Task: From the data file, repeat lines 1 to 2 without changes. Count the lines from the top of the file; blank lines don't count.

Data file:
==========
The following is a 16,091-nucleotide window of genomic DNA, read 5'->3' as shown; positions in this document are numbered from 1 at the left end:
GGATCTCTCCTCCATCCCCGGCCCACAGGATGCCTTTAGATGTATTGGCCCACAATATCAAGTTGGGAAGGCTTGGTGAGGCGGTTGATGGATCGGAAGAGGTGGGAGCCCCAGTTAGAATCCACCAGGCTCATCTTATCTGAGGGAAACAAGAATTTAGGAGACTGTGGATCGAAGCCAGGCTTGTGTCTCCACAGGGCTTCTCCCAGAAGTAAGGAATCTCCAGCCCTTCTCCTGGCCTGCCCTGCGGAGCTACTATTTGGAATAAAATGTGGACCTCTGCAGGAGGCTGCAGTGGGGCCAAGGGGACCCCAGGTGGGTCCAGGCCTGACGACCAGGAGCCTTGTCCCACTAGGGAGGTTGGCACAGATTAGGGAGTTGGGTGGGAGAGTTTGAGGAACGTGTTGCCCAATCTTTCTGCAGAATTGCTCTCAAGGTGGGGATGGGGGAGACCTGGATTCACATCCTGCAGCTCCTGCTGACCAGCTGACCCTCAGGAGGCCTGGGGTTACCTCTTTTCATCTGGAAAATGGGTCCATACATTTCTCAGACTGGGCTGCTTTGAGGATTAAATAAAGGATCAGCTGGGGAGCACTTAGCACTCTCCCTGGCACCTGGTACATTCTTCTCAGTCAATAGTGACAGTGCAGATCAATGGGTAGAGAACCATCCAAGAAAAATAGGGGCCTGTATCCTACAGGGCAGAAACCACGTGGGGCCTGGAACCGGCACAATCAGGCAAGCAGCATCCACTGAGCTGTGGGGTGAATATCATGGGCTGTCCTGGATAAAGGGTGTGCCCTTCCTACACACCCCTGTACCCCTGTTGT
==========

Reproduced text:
The following is a 16,091-nucleotide window of genomic DNA, read 5'->3' as shown; positions in this document are numbered from 1 at the left end:
GGATCTCTCCTCCATCCCCGGCCCACAGGATGCCTTTAGATGTATTGGCCCACAATATCAAGTTGGGAAGGCTTGGTGAGGCGGTTGATGGATCGGAAGAGGTGGGAGCCCCAGTTAGAATCCACCAGGCTCATCTTATCTGAGGGAAACAAGAATTTAGGAGACTGTGGATCGAAGCCAGGCTTGTGTCTCCACAGGGCTTCTCCCAGAAGTAAGGAATCTCCAGCCCTTCTCCTGGCCTGCCCTGCGGAGCTACTATTTGGAATAAAATGTGGACCTCTGCAGGAGGCTGCAGTGGGGCCAAGGGGACCCCAGGTGGGTCCAGGCCTGACGACCAGGAGCCTTGTCCCACTAGGGAGGTTGGCACAGATTAGGGAGTTGGGTGGGAGAGTTTGAGGAACGTGTTGCCCAATCTTTCTGCAGAATTGCTCTCAAGGTGGGGATGGGGGAGACCTGGATTCACATCCTGCAGCTCCTGCTGACCAGCTGACCCTCAGGAGGCCTGGGGTTACCTCTTTTCATCTGGAAAATGGGTCCATACATTTCTCAGACTGGGCTGCTTTGAGGATTAAATAAAGGATCAGCTGGGGAGCACTTAGCACTCTCCCTGGCACCTGGTACATTCTTCTCAGTCAATAGTGACAGTGCAGATCAATGGGTAGAGAACCATCCAAGAAAAATAGGGGCCTGTATCCTACAGGGCAGAAACCACGTGGGGCCTGGAACCGGCACAATCAGGCAAGCAGCATCCACTGAGCTGTGGGGTGAATATCATGGGCTGTCCTGGATAAAGGGTGTGCCCTTCCTACACACCCCTGTACCCCTGTTGT